Subject: Re: RE: st: Valid instrument test for exactly identified regression

Hi, thanks for the discussion. 

I understand Hansen J cannot be used, since I have 1 IV for 1 endog. 

However, even though more IVs are good, for now I need to show that my single IV is valid.  (I checked numerous published papers with exact id, but no one seems to bother showing their one IV is valid). 
So I need to show that the IV doesn't corr with the u_it from 2nd stage. 

I have done what Justina said, which to me made intuitive sense in checking if IV corr with u_it. The coefficient is not sig at 90%. 

I then did the direct thing, by predicting the u_it (using steps from this board) and then pwcorr u_it and IV. The 2 are not correlated. I'm not an econometrician (obviously!), so was wondering if you all think these steps are problematic, now that there isn't a direct test I can do. 

Thanks - Eric





Sent from my BlackBerry Wireless Handheld Powered by Gee! from StarHub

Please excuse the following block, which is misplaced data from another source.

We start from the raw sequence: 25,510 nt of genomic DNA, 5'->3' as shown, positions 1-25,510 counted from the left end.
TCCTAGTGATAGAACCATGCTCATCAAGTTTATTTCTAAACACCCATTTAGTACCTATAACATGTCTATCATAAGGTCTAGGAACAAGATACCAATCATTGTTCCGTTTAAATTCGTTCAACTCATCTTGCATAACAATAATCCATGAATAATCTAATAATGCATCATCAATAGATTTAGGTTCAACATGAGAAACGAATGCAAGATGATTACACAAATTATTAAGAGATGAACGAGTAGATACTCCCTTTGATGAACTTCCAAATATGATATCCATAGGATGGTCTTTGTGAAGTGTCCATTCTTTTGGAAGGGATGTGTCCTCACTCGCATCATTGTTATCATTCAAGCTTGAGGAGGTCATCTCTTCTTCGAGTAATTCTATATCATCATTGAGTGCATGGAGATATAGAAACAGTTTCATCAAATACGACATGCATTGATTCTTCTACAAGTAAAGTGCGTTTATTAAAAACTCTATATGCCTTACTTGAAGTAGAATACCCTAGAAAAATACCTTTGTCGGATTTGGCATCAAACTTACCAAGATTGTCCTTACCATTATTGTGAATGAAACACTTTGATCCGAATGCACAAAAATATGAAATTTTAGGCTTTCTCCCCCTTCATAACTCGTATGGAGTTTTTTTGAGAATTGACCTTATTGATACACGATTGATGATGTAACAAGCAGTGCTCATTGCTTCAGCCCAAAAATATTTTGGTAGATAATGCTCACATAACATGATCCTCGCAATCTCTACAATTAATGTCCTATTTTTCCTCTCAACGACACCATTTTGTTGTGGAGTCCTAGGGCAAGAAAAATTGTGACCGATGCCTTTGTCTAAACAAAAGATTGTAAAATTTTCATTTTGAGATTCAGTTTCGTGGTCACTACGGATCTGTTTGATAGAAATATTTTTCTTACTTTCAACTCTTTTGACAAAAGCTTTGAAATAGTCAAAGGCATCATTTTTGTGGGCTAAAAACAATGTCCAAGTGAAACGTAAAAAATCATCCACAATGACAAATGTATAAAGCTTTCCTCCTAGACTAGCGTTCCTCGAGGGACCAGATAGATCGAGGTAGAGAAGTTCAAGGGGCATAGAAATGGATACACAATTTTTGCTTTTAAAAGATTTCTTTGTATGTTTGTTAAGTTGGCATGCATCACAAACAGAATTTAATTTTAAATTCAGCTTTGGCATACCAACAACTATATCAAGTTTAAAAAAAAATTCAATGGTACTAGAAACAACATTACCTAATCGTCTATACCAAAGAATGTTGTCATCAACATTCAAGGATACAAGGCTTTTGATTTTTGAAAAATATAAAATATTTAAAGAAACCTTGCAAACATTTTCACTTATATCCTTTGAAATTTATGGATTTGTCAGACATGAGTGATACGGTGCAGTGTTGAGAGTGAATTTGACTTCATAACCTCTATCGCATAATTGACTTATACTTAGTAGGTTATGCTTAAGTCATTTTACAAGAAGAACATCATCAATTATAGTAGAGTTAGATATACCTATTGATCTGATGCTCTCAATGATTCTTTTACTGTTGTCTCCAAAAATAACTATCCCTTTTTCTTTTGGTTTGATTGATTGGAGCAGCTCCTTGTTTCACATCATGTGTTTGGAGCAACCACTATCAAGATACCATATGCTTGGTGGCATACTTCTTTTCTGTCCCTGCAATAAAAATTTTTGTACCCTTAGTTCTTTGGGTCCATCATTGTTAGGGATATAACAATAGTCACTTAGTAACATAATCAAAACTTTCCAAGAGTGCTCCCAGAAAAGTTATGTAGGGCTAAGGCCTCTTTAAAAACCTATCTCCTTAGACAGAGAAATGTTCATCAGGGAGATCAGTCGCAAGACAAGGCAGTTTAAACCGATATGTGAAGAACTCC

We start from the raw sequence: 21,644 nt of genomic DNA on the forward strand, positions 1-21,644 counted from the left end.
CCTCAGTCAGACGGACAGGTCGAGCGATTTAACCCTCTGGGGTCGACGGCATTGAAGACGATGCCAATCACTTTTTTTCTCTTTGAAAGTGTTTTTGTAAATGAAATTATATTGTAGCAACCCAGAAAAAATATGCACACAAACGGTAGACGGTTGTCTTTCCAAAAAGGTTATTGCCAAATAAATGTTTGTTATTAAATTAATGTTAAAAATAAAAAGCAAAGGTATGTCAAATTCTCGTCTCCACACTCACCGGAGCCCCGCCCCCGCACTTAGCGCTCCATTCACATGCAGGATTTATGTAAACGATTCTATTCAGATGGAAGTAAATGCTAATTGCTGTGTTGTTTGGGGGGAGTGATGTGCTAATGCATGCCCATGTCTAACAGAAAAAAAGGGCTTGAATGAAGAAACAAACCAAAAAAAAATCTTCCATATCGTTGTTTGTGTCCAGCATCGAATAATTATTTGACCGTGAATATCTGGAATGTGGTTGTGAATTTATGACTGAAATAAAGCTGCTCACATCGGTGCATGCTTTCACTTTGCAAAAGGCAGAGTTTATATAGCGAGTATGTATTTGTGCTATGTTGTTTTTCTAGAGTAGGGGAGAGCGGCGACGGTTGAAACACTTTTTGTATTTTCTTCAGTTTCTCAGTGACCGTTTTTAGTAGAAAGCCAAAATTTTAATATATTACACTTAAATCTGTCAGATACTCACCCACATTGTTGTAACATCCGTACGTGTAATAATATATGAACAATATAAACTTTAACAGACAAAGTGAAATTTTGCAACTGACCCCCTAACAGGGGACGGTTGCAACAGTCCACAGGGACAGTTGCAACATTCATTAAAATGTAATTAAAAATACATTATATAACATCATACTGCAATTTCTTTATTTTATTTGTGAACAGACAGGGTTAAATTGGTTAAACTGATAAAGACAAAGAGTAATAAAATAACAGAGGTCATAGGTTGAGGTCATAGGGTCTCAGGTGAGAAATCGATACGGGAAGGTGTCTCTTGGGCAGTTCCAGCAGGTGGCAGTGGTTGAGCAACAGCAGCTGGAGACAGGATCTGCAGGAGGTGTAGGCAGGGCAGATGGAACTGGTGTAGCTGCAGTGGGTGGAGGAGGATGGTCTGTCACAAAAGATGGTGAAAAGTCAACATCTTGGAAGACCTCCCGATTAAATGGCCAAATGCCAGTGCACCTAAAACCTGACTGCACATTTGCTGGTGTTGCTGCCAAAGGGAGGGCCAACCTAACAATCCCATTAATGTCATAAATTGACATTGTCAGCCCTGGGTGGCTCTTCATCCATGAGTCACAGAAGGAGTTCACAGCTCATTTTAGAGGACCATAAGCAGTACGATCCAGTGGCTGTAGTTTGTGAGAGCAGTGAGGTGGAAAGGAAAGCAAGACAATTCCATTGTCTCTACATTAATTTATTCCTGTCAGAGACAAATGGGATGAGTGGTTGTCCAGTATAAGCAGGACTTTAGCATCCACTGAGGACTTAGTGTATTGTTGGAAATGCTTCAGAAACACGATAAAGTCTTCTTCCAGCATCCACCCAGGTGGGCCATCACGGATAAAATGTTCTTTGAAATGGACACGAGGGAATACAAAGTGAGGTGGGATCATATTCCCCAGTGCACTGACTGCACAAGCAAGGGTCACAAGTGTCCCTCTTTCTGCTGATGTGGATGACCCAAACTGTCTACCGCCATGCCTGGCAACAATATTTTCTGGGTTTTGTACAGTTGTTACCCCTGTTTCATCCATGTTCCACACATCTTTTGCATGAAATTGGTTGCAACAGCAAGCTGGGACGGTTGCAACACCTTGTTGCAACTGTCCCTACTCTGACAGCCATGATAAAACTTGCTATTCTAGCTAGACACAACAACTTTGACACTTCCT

-----Original Message-----
From: "Schaffer, Mark E" <M.E.Schaffer@hw.ac.uk>
Sender: owner-statalist@hsphsun2.harvard.edu
Date: Wed, 15 Jun 2011 14:32:52
To: <statalist@hsphsun2.harvard.edu>
Reply-To: statalist@hsphsun2.harvard.eduSubject: RE: RE: st: Valid instrument test for exactly identified regression

Justina,

> -----Original Message-----
> From: owner-statalist@hsphsun2.harvard.edu
> [mailto:owner-statalist@hsphsun2.harvard.edu] On Behalf Of Justina 
> Fischer
> Sent: 15 June 2011 14:19
> To: statalist@hsphsun2.harvard.edu; statalist@hsphsun2.harvard.edu
> Subject: Re: RE: st: Valid instrument test for exactly identified